Housing is the main engine of growth for the US economy. According to the Bureau of Labor Services, the nation created 1,545,000 jobs from January 2001 to July 2005. Of those 448,000 or 28% were construction related. In addition, the economy created 487,000 financial service jobs over the same time. Assuming 20% of these are mortgage related, we get an addition 97,400 jobs or an addition 6%, bringing the total number of housing related jobs to 34%. That's a large percentage for the economy. In short, when housing starts to slow, so will the engine responsible for the largest percentage of job-growth.
Rising energy prices are another piece in the puzzle. As prices rise they take a larger percentage of a consumer budget that has barely grown in 5 years. In addition, prices are now above the psychologically important $3/level. There are talks of gas lines and shortages in various regions. Compounding transportation costs are winters heating prices. Numerous articles from various states have warned of winter heating price spikes. The US consumer is about to receive a very rude and abrupt slap in the face from energy costs. The length of time of price hikes compounds the effects. Gasoline will take some time to drop at the pump and winter is just around the corner. It is likely that in some markets there will be a solid 6 months of high prices from transportation and heating.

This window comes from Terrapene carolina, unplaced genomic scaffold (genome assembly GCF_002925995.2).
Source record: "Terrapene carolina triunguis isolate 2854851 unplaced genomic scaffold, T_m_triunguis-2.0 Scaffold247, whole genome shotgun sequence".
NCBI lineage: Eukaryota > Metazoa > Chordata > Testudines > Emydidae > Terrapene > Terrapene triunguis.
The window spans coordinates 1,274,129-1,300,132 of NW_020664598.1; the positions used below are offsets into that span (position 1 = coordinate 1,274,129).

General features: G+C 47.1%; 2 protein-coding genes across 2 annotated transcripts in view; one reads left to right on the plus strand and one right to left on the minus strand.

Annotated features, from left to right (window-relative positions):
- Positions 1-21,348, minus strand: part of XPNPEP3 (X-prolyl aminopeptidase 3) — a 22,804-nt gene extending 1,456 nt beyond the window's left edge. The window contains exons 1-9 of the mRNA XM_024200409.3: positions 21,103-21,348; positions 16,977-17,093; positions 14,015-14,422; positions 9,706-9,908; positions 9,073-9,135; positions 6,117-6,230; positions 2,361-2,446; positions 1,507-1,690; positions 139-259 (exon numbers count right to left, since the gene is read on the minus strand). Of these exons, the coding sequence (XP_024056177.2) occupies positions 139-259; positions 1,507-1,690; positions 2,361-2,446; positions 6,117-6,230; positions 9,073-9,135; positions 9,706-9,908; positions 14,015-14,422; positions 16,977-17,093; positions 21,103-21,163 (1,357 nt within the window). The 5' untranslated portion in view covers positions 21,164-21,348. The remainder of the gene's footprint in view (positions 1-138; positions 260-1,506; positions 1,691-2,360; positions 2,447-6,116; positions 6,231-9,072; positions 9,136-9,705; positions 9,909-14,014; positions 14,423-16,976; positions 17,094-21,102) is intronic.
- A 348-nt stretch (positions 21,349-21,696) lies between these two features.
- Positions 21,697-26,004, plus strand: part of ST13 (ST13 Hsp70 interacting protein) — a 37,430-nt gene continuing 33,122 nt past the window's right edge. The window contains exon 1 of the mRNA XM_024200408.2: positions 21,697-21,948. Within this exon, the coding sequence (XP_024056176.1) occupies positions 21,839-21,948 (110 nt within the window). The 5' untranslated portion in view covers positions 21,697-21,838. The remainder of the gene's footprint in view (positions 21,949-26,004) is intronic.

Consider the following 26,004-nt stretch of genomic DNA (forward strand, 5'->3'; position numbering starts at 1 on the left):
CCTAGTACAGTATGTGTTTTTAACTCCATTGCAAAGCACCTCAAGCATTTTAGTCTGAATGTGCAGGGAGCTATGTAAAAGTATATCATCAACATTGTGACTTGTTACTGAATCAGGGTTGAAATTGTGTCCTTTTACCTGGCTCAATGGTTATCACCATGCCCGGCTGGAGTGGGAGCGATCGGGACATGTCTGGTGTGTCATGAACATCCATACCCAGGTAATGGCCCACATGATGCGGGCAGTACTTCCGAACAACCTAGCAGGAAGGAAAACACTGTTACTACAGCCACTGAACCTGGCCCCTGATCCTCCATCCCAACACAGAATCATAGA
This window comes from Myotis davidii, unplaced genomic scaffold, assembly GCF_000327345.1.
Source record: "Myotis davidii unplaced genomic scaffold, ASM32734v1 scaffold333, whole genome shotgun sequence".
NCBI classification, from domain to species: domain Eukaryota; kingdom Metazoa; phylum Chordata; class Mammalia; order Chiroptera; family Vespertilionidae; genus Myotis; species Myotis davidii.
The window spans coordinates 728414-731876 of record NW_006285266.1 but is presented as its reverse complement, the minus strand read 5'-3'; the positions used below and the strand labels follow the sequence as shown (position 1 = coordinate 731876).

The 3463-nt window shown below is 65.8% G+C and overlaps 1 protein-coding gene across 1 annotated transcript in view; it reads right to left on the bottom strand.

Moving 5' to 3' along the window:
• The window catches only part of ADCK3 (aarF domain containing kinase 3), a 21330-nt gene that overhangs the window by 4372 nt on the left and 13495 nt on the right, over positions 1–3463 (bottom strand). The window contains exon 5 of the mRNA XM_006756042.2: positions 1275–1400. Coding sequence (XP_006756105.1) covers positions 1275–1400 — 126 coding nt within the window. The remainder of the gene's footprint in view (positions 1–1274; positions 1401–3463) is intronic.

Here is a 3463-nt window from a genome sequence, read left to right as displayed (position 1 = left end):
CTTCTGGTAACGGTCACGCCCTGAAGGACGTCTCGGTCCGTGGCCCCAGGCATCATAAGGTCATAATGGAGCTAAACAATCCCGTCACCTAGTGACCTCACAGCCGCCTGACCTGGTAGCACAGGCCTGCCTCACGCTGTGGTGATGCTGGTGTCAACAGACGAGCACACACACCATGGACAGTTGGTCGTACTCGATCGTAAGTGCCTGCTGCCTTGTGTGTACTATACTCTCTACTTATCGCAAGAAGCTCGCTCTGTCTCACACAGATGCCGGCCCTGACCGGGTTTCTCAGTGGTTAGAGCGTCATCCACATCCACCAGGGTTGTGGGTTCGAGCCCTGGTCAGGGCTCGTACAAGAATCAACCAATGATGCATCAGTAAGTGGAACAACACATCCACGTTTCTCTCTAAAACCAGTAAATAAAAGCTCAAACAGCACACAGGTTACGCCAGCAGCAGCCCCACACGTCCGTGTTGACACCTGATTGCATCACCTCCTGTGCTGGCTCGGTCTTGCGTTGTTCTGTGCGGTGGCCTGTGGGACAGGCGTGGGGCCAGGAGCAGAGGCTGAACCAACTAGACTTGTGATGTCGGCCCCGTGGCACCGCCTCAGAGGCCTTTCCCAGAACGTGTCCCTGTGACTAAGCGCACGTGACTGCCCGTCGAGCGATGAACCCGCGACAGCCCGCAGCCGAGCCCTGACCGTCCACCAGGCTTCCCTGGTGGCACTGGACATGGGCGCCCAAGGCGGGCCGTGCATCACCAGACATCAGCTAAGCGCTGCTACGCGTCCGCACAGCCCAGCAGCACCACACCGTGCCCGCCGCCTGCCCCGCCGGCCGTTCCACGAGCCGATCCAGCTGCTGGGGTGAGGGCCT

Finally, there is the hampered federal government. The Federal government is in fact the de facto insurer of last resort. To perform this function, it should be in sound fiscal shape. The Republicans, however, are poor stewards of public funds.
First, actual revenue coming into the government is in fact decreasing, despite the recent claims of rightwing economic mouthpieces (I would call them economists, but their reputation is already low enough). According to the COngressional Budget Office receipts from individual income taxes have decreased 18% since 2001, from 994.3 billion in 2001 to 809 billion at the end of 2004. Corporate receipts have increased 25%, but that increase is misleading because total corporate receipts in 2004 were only 24% of the individual total receipts. Much smaller in total than individual and corporate receipts, estate and gift taxes decreased 14% over the same time, falling from 29 to 24.8 billion.